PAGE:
5. Listen to Their Feedback

Your volunteers are valuable sources of feedback and drivers of improvement. When you implement their ideas, they feel like a valued community member and can spark change in several ways. Further, volunteers might be more ready to leave organizations with flaws they refuse to face or fix.

When you implement their ideas, they feel like a valued community member and can spark change in several ways.

You can communicate several ways with volunteers to receive feedback, including:

  • Surveys and forms: Some volunteers might have valuable insight but feel uncomfortable sharing it with others. Surveys and forms can provide these individuals with opportunities to give feedback in anonymous and online settings. You can share these through their preferred communication method, including email and text messaging. If you want more generalized input on events, you can even post them on your social media pages.
  • Focus groups: Marketing teams often use focus groups to assess concept and product success before launching. You can also use this strategy as a creative way to engage volunteers after events. They can share their volunteering experiences and what they’ve liked and disliked while using other participants to drive conversations.
  • Follow-ups: Sometimes, volunteers need breaks to prevent burnout or accommodate changing schedules. You can follow up with dedicated volunteers you haven’t seen in a while to check in and see if there’s anything you can do to meet their needs. You might find you are missing opportunities for entire markets and audiences where people want to get involved.

While these communication methods are great for engaging existing volunteers, you can also use them for connecting with new and one-time ones. You can ask them about their experience and likelihood of returning, helping you better understand how to keep volunteers. Connecting with new volunteers can help them feel more valued and appreciated by your organization.

6. Cultivate Your Volunteers for Other, Bigger Roles

Volunteer boredom and burnout are serious phenomena, especially for those who participate in the same ways every time. You can promote better engagement and retention by fostering other opportunities and roles for volunteers. This strategy is excellent for keeping volunteers who want to learn new skills or gain new experiences.

When planning new campaigns, you can advertise all available roles and their requirements. Volunteers can explore what you offer and decide what feels right for them. For larger roles, you can host regular training sessions to encourage individuals to learn new skills and receive the knowledge they need to take on new responsibilities. Valuing growth can support individuals when they take an interest in something new.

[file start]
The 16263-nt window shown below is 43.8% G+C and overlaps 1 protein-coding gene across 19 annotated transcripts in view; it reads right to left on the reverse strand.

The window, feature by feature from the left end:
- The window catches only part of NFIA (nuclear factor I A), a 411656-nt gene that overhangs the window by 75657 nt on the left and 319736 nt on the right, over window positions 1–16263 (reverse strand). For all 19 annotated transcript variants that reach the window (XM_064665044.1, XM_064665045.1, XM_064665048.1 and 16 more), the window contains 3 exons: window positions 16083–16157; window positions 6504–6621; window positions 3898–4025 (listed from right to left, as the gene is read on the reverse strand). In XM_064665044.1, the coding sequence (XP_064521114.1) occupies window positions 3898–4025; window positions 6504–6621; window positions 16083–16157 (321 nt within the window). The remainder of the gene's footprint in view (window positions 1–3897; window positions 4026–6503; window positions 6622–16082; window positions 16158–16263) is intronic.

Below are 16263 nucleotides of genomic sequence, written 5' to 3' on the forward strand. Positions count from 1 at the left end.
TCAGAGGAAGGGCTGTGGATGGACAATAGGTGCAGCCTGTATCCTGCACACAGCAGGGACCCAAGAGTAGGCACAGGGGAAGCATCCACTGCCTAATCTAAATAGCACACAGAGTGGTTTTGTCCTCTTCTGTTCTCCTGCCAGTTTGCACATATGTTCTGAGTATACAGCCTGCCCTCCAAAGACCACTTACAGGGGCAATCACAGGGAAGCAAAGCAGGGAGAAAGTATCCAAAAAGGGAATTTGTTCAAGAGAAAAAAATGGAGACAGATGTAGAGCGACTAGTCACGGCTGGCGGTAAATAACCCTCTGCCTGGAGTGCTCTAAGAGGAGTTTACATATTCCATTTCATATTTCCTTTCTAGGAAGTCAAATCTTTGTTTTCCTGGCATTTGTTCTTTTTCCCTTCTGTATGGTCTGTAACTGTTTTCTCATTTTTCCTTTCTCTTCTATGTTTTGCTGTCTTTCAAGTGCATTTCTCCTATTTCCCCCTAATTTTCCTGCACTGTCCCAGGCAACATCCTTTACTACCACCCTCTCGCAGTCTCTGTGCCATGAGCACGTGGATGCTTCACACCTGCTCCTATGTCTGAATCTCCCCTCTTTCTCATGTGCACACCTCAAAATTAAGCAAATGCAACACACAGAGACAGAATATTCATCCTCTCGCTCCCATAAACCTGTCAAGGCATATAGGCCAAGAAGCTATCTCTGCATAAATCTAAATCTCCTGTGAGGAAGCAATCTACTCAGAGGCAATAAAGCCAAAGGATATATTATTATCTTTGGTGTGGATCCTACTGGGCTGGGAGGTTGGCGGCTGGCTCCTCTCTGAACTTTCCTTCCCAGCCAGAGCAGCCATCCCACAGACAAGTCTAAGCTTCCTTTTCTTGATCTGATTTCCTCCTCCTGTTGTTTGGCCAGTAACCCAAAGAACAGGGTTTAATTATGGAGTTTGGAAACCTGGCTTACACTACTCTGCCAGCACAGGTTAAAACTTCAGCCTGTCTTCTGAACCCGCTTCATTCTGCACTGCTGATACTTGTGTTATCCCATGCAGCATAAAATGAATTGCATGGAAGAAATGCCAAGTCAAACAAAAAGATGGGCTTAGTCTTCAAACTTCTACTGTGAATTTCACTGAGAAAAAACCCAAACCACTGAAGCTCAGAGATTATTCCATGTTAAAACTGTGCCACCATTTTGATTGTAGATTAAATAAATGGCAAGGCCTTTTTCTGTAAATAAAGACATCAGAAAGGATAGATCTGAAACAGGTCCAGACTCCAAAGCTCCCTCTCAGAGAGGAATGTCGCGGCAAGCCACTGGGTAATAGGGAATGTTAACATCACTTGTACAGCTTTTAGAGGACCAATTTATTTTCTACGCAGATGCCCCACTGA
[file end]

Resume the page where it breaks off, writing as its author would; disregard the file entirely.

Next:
Determining how to navigate volunteer boredom with new learning opportunities can ensure you establish a culture that allows individuals to explore everything your organization offers.

7. Know When to Stop Accepting Volunteers

Each volunteer has something unique they can bring, but their time is also valuable. When they volunteer, they are looking for a meaningful experience that reflects the time they are putting in. You create a more authentic and impactful volunteer experience by knowing when you have enough helpers on teams and projects.

More hands can mean more help, but it can also create spaces where people have nothing meaningful to do. They might get stuck doing repetitive, trivial tasks that have little impact on the overall cause or engage them in the way they want. You can set up an application system to measure cause interest and minimize having too many volunteers on site. Even if every volunteer doesn’t get selected, you can reach out to them later when you do need their help.

8. Respect Volunteer Boundaries

Growth and opportunities are great strategies when deciding how to motivate volunteers. However, volunteer autonomy is essential for maintaining their desired experience. Always assure your volunteers they can reject opportunities or tasks when asked or offered. You can create a more empowered environment by asking groups for help rather than individuals who might feel pressured. When volunteers know they can say no and you will respect it, they will feel more comfortable coming back and trying new things.

Improve Your Volunteer Retention With Volgistics

Improve your volunteer retention with Volgistics

To increase volunteer engagement and retention, you need the right tools for your organization. Volgistics offers volunteer management and communication software solutions to help nonprofit organizations connect with volunteers and cultivate meaningful relationships.

The volunteer tracking software helps you create, organize and personalize volunteer profiles by adding pictures, flags by role and demographics and group teams together. The volunteer communication management solution enables you to send automated messages, create checklists outlining role requirements and sort contacts. The tracking features help better engage volunteers by tracking their progress toward awards. It also includes a birthday list, so you can show your volunteers your appreciation on their birthdays.

Contact Volgistics today for a 30-day demo and discover how these volunteer solutions can change your engagement with your community.